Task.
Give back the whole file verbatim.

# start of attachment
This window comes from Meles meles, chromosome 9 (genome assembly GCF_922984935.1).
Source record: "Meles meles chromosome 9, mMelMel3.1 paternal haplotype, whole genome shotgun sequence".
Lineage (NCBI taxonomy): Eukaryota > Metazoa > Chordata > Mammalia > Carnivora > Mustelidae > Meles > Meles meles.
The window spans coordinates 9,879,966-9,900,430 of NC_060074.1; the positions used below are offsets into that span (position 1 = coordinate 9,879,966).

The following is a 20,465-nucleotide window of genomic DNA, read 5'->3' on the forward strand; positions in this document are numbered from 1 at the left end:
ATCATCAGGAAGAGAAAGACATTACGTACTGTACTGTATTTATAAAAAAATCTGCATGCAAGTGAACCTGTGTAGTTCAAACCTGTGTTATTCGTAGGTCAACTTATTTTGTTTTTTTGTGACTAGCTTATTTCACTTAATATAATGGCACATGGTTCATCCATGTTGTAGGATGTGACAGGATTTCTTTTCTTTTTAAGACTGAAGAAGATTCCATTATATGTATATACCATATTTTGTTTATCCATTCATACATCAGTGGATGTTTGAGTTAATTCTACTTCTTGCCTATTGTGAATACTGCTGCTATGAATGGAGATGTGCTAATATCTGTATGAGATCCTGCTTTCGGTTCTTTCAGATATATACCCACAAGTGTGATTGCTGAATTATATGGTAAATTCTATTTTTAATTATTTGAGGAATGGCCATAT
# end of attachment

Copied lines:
This window comes from Meles meles, chromosome 9 (genome assembly GCF_922984935.1).
Source record: "Meles meles chromosome 9, mMelMel3.1 paternal haplotype, whole genome shotgun sequence".
Lineage (NCBI taxonomy): Eukaryota > Metazoa > Chordata > Mammalia > Carnivora > Mustelidae > Meles > Meles meles.
The window spans coordinates 9,879,966-9,900,430 of NC_060074.1; the positions used below are offsets into that span (position 1 = coordinate 9,879,966).

The following is a 20,465-nucleotide window of genomic DNA, read 5'->3' on the forward strand; positions in this document are numbered from 1 at the left end:
ATCATCAGGAAGAGAAAGACATTACGTACTGTACTGTATTTATAAAAAAATCTGCATGCAAGTGAACCTGTGTAGTTCAAACCTGTGTTATTCGTAGGTCAACTTATTTTGTTTTTTTGTGACTAGCTTATTTCACTTAATATAATGGCACATGGTTCATCCATGTTGTAGGATGTGACAGGATTTCTTTTCTTTTTAAGACTGAAGAAGATTCCATTATATGTATATACCATATTTTGTTTATCCATTCATACATCAGTGGATGTTTGAGTTAATTCTACTTCTTGCCTATTGTGAATACTGCTGCTATGAATGGAGATGTGCTAATATCTGTATGAGATCCTGCTTTCGGTTCTTTCAGATATATACCCACAAGTGTGATTGCTGAATTATATGGTAAATTCTATTTTTAATTATTTGAGGAATGGCCATAT